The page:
As a result of this decision, tons of valuable knowledge and workable features were lost, and the new 6.0 was released so late (thanks to the rewrite as opposed to a refactoring) that in the interim, Netscape’s value and market share had tumbled. Had the company simply refactored, they could have released early enough to remain competitive and fresh.
Uber’s famed middle-ground was chosen by Basecamp, which decided to allow existing users to use legacy software simultaneously or upgrade to the newest form of rewritten Basecamp software. This meant that good legacy code was still usable to hard-core fans, and newer updates would help push the company into the future.
How NDepend refactored their legacy application
As a part of my research before creating the article, I spoke with Patrick Smacchia, a founder of the NDepend tool. If you are unfamiliar with NDepend, it is a tool for static code analysis for .NET applications. (I will explain later how you can use it in your refactoring process.)
At some point, they also migrated the legacy code to the latest version of the .NET.
So I asked Patrick a few questions.
Do you have experience in using NDepend to make a decision on whether to refactor or rewrite?
Not really, we always choose the option to refactor, rewrite is too expensive.
Could you summarize the most important takeaways from your whole migration process?
In hindsight, I can say that a year later, netstandard2.0 is still our primary target for our code and libraries we’re using and I guess our position won’t change for years. Migrating from netfx to netcore is quite a challenge and with netstandard2.0 we are sure we won’t face anymore migration challenge in the future. Of course, some code, like UI code, cannot compile on netstandard2.0, but we’re thinking of abstracting most of it in netstandard2.0 (button, textbox, radio… they are all equals no matter the platform). However, complex drawing stuff (like the graph) cannot be abstracted and we’ll still have a tiny fraction of our code not compiling on netstandard2.0.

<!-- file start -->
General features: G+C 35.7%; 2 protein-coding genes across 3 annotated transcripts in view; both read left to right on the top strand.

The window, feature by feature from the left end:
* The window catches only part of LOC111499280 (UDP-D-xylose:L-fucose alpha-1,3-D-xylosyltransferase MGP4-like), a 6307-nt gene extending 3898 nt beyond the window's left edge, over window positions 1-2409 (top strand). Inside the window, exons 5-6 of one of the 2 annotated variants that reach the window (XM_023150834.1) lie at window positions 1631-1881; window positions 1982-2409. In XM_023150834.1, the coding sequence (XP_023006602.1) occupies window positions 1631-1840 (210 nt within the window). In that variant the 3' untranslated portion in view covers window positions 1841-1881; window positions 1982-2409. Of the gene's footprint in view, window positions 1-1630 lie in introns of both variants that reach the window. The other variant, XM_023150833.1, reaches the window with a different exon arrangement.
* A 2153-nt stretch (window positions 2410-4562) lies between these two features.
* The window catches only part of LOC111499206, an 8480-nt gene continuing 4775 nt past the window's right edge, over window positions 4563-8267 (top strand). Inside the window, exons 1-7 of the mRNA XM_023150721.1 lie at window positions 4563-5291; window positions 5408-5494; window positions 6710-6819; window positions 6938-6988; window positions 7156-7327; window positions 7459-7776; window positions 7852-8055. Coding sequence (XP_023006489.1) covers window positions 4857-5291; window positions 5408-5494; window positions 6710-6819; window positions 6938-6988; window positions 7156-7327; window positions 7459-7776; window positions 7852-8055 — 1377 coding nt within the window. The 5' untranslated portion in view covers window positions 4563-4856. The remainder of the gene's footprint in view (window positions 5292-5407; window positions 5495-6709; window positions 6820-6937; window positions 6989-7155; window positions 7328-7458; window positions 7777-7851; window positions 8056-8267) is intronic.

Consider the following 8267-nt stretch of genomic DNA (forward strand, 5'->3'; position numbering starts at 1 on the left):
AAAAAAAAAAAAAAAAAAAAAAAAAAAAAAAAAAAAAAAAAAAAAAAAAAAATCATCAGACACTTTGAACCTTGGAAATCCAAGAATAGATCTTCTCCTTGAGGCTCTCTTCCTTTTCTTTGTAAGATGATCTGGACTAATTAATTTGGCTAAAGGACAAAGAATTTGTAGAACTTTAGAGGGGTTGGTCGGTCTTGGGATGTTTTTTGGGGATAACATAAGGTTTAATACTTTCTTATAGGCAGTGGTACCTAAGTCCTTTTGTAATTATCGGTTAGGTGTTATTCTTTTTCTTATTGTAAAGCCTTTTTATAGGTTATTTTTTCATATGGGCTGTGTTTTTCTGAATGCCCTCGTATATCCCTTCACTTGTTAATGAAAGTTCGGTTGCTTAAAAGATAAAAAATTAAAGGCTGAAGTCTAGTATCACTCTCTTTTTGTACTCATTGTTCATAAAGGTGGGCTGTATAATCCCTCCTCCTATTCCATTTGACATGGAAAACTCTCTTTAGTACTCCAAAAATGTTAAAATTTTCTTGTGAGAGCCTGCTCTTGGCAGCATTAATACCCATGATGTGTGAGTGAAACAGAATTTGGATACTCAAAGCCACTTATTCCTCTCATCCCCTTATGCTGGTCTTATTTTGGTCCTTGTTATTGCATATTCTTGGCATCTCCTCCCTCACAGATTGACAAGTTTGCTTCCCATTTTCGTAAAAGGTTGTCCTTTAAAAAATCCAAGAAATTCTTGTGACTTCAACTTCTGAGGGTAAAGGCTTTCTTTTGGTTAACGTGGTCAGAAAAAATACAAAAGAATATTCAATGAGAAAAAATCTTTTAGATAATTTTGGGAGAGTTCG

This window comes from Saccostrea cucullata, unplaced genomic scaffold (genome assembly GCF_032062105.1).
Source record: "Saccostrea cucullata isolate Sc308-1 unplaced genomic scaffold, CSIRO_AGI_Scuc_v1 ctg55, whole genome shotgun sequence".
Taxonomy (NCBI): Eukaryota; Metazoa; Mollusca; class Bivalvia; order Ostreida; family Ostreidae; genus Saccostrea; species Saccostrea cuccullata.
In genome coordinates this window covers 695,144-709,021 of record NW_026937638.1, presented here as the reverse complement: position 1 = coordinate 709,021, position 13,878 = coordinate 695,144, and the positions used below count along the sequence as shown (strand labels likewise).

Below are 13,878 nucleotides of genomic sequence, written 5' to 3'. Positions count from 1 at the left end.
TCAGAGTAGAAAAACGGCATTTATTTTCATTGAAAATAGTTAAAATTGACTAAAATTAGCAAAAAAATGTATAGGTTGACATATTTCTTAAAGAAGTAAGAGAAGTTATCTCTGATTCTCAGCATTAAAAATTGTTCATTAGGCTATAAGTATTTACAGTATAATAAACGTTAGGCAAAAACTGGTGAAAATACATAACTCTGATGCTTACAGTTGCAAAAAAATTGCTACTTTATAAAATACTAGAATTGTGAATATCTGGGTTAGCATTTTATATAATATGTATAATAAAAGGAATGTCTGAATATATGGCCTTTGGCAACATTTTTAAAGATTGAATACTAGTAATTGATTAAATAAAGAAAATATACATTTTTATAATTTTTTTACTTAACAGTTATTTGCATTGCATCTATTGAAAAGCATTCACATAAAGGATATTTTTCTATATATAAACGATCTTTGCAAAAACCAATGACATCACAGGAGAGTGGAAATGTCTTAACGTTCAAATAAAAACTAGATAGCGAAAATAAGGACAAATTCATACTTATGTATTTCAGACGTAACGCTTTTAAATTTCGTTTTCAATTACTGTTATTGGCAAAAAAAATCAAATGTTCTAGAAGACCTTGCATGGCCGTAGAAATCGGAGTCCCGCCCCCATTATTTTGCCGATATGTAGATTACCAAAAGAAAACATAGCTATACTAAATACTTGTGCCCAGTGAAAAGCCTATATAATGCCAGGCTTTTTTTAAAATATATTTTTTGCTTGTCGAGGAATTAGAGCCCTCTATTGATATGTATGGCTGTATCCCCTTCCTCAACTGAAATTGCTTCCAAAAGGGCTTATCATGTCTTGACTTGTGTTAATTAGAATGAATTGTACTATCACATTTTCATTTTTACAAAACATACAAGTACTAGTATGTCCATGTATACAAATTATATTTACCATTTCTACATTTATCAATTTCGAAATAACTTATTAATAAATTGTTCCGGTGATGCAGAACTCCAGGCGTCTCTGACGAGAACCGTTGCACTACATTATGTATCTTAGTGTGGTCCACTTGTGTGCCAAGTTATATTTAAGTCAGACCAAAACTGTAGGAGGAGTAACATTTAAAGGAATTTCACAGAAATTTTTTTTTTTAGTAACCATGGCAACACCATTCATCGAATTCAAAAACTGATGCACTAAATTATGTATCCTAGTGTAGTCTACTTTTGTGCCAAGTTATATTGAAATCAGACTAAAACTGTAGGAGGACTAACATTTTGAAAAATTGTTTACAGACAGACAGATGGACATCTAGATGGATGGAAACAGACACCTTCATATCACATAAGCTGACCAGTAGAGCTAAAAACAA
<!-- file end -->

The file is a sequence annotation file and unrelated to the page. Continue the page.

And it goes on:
Based on his answers, it seems like refactoring is always a safer option. That is unless you have too much technical debt. Or you are dealing with the legacy application.
Legacy code and technical debt play a role
Legacy code refers to the existing old system that has been inherited from previous engineers. It is the software code that your engineering team has been handed, and now need to decide what to do with it.
It is the code that has the following characteristics:
- hard to understand and change,
- doesn’t have tests,
- written by someone else,
- everyone is afraid to touch it,
- has business value.
Look, this code can be entirely usable and perfectly suited for your company’s needs. If the legacy code is easy for your team to understand, modify, clean up, and tweak, a simple refactoring may be all that’s required.
On the other hand, if the legacy code is complicated and written using outdated technologies and frameworks, you should rewrite it and use the new technologies. In this instance, you can save time in the long run by rewriting instead of the time your team would spend attempting to understand and work with the legacy code.
Technical debt is another factor in deciding whether to refactor or rewrite your code.
Technical debt is a term often used to describe the extra work that a team must do in the future to fix problems caused by taking shortcuts in the current development process. This happens when a team is pressured to deliver a new version quickly. So, they implement an easy solution that may cause problems later.